Quite often, I hear the argument that those who do not believe in government conspiracies use, namely using the phrase "That is impossible, since so
many people had to keep this secret."
Well, today I came across an interesting item on another website, yielding a real time example of how it is possible.
I'm sure most people are very familiar with the Manhattan Project during World War II.
Well, recently, U.S. Department of Energy’s Oak Ridge office started to digitize photos from the town of Oak Ridge, which was a town of 70,000
people, who worked on the Project. Again, I know that most people know that each person was given such a compartmentalized task, that they did not
understand what they were working on.
However, the degree to which this town of 70,000 people was created,has been captured in photos, which are now becoming available for all to see. I
urge members to view these photos, which show the extent to which this town has been created as a model Americana town, complete with shops, baseball
teams, and just about anything else that you would want in a "perfect" community.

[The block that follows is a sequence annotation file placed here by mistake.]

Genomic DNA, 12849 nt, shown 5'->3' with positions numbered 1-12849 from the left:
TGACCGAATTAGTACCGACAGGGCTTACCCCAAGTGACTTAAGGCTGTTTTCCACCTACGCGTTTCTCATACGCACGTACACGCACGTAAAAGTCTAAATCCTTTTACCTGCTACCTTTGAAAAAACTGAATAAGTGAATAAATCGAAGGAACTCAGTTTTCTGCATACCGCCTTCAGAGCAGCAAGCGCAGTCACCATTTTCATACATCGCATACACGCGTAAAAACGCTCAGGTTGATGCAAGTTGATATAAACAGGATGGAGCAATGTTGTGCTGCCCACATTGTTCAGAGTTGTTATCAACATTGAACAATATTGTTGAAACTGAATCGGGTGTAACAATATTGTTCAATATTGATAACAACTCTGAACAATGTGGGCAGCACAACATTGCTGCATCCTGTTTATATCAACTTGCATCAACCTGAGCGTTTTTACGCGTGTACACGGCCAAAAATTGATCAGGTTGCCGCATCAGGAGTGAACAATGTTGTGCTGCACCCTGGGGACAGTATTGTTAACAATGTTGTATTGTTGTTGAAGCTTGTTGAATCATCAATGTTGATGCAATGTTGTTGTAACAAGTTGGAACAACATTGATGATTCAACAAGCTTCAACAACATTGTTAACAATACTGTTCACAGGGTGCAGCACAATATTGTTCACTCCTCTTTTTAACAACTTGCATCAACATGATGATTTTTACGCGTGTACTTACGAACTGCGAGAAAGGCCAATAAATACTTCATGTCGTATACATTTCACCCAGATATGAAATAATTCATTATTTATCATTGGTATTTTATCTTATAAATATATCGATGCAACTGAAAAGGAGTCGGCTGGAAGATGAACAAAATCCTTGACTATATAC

Now consider this question.
How many of you could be working on a project which has a purpose, perhaps evil, perhaps totalitarian, and perhaps with the final intent of making you
completely subservient to the PTB?
I would love to hear from members that believe that they may be involved in projects, and do not know the real intent, but have wondered.
Here is the link to the story and the photos of this "perfect Americana community":
In 1942, as part of the Manhattan Project, the U.S. government acquired 70,000 acres of land in Eastern Tennessee and established a secret town
called Oak Ridge. The name chosen to keep outside speculation to a minimum, because Oak Ridge served a vital role for the development of the atomic
bomb. The massive complex of massive factories, administrative buildings and every other place a normal town needs to function, was developed for the
sole purpose of separating uranium for the Manhattan Project. The completely planned community was designed by the architecture firm of Skidmore,
Owings and Merrill, and had a population of more than 70,000 people. Due to the sensitive nature of the work at Oak Ridge, the entire town was fenced
in with armed guards and the entire place — much like the Manhattan Project in general — was a secret of the highest concern. The U.S. Department
of Energy’s Oak Ridge office recently started to digitize its collection of archival photos and share them through Flickr; and this group of images
from the 1940s are part of those recently released.